On Thursday, Uber—the regulatory arbitrage enterprise worth tens of billions of dollars—released its third-quarter earnings report and laid out its intention to replicate the successful Proposition 22 ballot initiative nationwide and beyond.
For the most part, the earnings report was normal for the ride-hailing company. Uber spent a great deal of time discussing its financials using non-standard accounting practices, an old tactic that has allowed it to distract from persistent losses and assure investors profitability is inevitable. There are, however, two areas of interest in this report: Uber Eats and Proposition 22, a successful ballot initiative in California that was backed by Uber and other gig companies that exempts them from reclassifying their workers as employees.
After Proposition 22 passed in California on Tuesday night, it appeared as though the gig companies were poised to take the initiative’s success as a signal to replicate it across the country, codifying an underclass of gig workers barred from receiving the benefits and stability associated with traditional employment. Now, that’s exactly what they are promising to do.
During an earnings call, CEO Dara Khosrowshahi was thankful for California voters who, in his words, "listened to what the vast majority of drivers want, new benefits and protections with the same flexibility.” Khosrowshahi also made it clear that Uber intends to build on its success with writing laws that undermine labor rights to its benefit. "Going forward, you'll see us more loudly advocate for new laws like Prop 22,” Khosrowshahi said.
The Uber CEO’s comments echo those of other members of the Yes on Prop 22 committee.
After Prop 22's victory, DoorDash CEO Tony Xu said "Now we're looking ahead and across the country, ready to champion new benefits structures that are portable, proportional and flexible." Anthony Foxx, Lyft's chief lobbyist and former Obama transportation secretary, told the Washington Post in an interview that "[w]e absolutely want to engage with our friends in labor, and to figure out whether there's a larger, even more impactful way to move forward."
In response to a question from a UBS analyst about whether Prop 22 should be expanded to other states or nationwide, Khosrowshahi added that "we were the first to come forward with this IC-plus model: the idea that drivers deserve flexibility plus benefits." Khosrowshahi also said Uber had “really constructive dialogue” in countries such as India, which recently passed legislation that he described as “very constructive.”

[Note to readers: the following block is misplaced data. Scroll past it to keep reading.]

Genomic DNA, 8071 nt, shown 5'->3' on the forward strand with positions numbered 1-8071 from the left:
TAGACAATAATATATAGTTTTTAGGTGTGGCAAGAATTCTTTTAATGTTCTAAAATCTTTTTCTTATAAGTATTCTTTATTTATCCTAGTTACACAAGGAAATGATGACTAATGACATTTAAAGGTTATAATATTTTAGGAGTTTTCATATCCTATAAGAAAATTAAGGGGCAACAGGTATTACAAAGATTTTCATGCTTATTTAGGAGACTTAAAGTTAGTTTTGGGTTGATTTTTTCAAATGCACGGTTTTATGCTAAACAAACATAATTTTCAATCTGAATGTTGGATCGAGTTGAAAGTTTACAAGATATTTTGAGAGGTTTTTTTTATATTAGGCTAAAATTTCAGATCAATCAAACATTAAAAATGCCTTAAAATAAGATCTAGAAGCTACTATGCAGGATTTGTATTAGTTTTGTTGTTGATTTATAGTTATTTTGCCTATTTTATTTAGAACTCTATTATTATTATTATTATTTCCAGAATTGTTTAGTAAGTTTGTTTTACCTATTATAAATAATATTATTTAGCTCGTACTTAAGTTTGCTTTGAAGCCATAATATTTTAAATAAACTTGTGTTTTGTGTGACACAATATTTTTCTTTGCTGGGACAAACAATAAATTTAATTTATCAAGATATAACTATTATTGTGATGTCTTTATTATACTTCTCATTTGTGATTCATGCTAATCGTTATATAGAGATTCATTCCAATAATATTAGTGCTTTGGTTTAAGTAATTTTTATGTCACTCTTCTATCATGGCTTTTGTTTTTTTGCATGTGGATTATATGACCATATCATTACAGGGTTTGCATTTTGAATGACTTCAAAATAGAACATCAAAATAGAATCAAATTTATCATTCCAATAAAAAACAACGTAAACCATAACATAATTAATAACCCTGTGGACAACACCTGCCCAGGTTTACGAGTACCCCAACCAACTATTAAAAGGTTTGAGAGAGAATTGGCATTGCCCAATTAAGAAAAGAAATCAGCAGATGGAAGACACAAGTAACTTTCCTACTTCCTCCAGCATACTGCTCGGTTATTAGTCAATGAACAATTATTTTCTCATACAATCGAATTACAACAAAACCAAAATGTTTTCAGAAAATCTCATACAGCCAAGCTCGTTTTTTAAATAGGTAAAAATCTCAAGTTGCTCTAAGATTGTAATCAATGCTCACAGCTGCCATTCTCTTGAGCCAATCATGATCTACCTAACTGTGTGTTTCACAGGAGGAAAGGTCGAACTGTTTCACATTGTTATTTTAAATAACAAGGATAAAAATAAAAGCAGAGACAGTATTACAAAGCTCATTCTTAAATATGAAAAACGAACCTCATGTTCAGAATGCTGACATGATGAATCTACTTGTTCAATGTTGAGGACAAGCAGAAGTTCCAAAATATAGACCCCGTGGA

In late September, India passed a series of labor bills that would give employers more freedom to fire workers, effectively make it illegal to strike, and allow the government to exempt workplaces from following any law. The set of labor bills also propose a national social security board to help plan "suitable schemes" for contractors or migrant laborers, as well as a provision that allows gig companies to extract 1-2 percent of a worker's monthly pay to cover social security benefits.
The second area of interest is UberEats, which the company has long celebrated as a source of stupendous growth, a key part of its future “delivery business,” and a success story where the company "essentially built a second Uber in under three years,” as Khosrowshahi put it on Uber’s second quarter earnings call.
For a long while now, the evidence has actually suggested the opposite: that UberEats is an even worse performing line of business than Uber's core ride-hail service, despite huge growth rates that have persisted during the pandemic. Even when Uber uses its own invented metric (called "adjusted" EBITDA, or Earnings Before Interest, Taxes, Depreciation, and Amortization), the numbers don’t look good.
Uber's second-quarter adjusted EBITDA results reveal only marginal improvements to quarterly losses in Delivery, despite revenues more than doubling. Uber’s ride-hailing business (“Mobility”) did not have the same growth as Delivery, was hit hard by coronavirus, and saw massive declines in revenue and on-paper “profits” over the same periods, but still performed better than Delivery.
While Uber’s contrived metric has made Mobility appear to be on a path to profitability on paper, the Delivery segment has never come close. Instead, it has persistently operated in the red, with its expenses seemingly rising just as fast as its revenues despite massive growth in revenues, gross bookings, market entries, customers, and overall market share.
In the earnings call, Khosrowshahi talked about "seiz[ing] the vastly expanded opportunity ahead for the delivery business" and Chai talked of a "relentless focus on cost discipline" as well as a "drive towards quarterly adjusted EBITDA profitability", despite there being no evidence now or last quarter that this was ever in the cards for Delivery.
This shouldn’t come as a surprise. For years, Uber has cycled through narratives unmoored from reality with the sole purpose of making itself and its books appear more attractive. In a few short years, it has called gone from aiming to be the “Amazon of transportation” to becoming the “operating system for your everyday life in a city”, from betting on driverless cars to deliver profitability to calling itself a software company and pushing into high-margin deals with public transit authorities and government agencies.
New narratives have never made Uber profitable, and never will, although Proposition 22 will likely allow the industry to limp along a while longer even as labor groups signal they will challenge the ballot measure in court and workers begin to mobilize nationwide to contain Prop 22.